Sri Lanka to free detained Indian fishermen

President Rajapaksa orders release as goodwill gesture to India for abstaining from UN vote on alleged rights abuses.

    Sri Lanka's president has ordered the release of detained Indian fishermen, to thank India for abstaining from a United Nations vote to investigate alleged human rights abuses during the island country's civil war.

    President Mahinda Rajapaksa ordered the release of all Indian fishermen "as a gesture of good will in response to India's stance'' at the UN Human Rights Council meeting in Geneva, spokesman Mohan Samaranayake said on Friday.

    Seventy-four Indian fishermen are held in Sri Lanka for alleged poaching.

    India abstained from voting on Thursday when the council approved a US-led resolution to launch an investigation into the civil war despite the strong protests of Sri Lanka's government.

    Members of the 47-nation council voted 23 to 12 in favour of the resolution, with 12 abstentions, following a heated two-day debate.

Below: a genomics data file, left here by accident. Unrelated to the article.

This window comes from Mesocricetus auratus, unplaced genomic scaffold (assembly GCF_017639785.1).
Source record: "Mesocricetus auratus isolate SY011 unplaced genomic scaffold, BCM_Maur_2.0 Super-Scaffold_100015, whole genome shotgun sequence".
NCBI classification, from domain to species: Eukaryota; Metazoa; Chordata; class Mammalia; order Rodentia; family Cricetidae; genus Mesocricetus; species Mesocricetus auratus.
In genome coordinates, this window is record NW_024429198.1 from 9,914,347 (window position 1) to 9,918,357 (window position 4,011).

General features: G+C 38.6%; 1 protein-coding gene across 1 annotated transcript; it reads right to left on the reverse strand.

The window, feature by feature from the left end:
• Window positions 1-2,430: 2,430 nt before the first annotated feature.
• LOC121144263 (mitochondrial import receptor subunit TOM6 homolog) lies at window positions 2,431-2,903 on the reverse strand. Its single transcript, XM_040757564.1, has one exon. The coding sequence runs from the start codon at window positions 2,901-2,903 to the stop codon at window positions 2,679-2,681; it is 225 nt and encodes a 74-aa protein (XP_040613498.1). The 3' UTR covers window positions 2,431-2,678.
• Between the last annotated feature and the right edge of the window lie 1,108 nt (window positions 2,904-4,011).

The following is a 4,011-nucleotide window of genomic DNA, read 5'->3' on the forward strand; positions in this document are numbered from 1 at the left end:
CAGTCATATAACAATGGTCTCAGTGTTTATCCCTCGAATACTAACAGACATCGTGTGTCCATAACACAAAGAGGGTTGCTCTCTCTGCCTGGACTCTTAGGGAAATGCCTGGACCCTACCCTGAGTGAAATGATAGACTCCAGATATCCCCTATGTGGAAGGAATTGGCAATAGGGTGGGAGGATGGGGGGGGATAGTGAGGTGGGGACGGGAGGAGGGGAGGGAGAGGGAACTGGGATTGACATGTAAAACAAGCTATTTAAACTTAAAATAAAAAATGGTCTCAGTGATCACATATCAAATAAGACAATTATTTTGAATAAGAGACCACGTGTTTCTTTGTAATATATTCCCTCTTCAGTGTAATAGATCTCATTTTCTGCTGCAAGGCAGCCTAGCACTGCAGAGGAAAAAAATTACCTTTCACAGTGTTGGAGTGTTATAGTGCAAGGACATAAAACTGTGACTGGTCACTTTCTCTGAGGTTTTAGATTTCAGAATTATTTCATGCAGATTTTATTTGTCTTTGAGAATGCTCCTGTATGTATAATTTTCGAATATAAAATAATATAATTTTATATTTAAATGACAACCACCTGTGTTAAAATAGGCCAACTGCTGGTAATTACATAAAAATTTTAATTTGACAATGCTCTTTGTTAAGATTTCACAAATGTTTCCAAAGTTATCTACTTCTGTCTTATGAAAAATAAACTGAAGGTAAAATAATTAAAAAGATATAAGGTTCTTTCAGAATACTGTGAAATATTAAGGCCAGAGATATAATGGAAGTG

External solutions "rejected"

    Sri Lankan officials on Friday attempted to claim the result was a moral victory, saying that the 12 abstentions and 12 "no" votes meant that a majority of the 47-member council did not support it.

    "Those 24 countries who refused to endorse the US resolution have sent a very clear and emphatic message rejecting imposition of external solutions on Sri Lanka," Ravinatha Aryasinha, Sri Lanka's top envoy in Geneva, told AFP.

    Sri Lanka's state-run Daily News reported Thursday's UN vote under the headline: "Majority against America". The paper also called the UNHRC vote a "moral victory" for Colombo.

    President Rajapaksa, who rejected the UN call for an investigation against his country, said he was pleased that neighbouring India, which voted for a similar resolution last year, decided to abstain this time around.

    "This resolution only hurts our reconciliation efforts," he said. "It does not help. But I am not discouraged. We will continue with the reconciliation process I have started."

    Thursday's resolution is the third in as many years, and is also the more damning for Colombo which has insisted that its troops did not kill a single civilian, but has also resisted calls for an independent external probe.

    The latest resolution asked UN rights chief Navi Pillay to probe actions of both government forces and Tamil rebels during a seven-year period leading up to the end of Sri Lanka's 37-year Tamil separatist war.

    About 40,000 ethnic Tamil civilians were said to have been killed by government forces in the final months of fighting in 2009, a charge Colombo has vehemently rejected.

    SOURCE: Agencies


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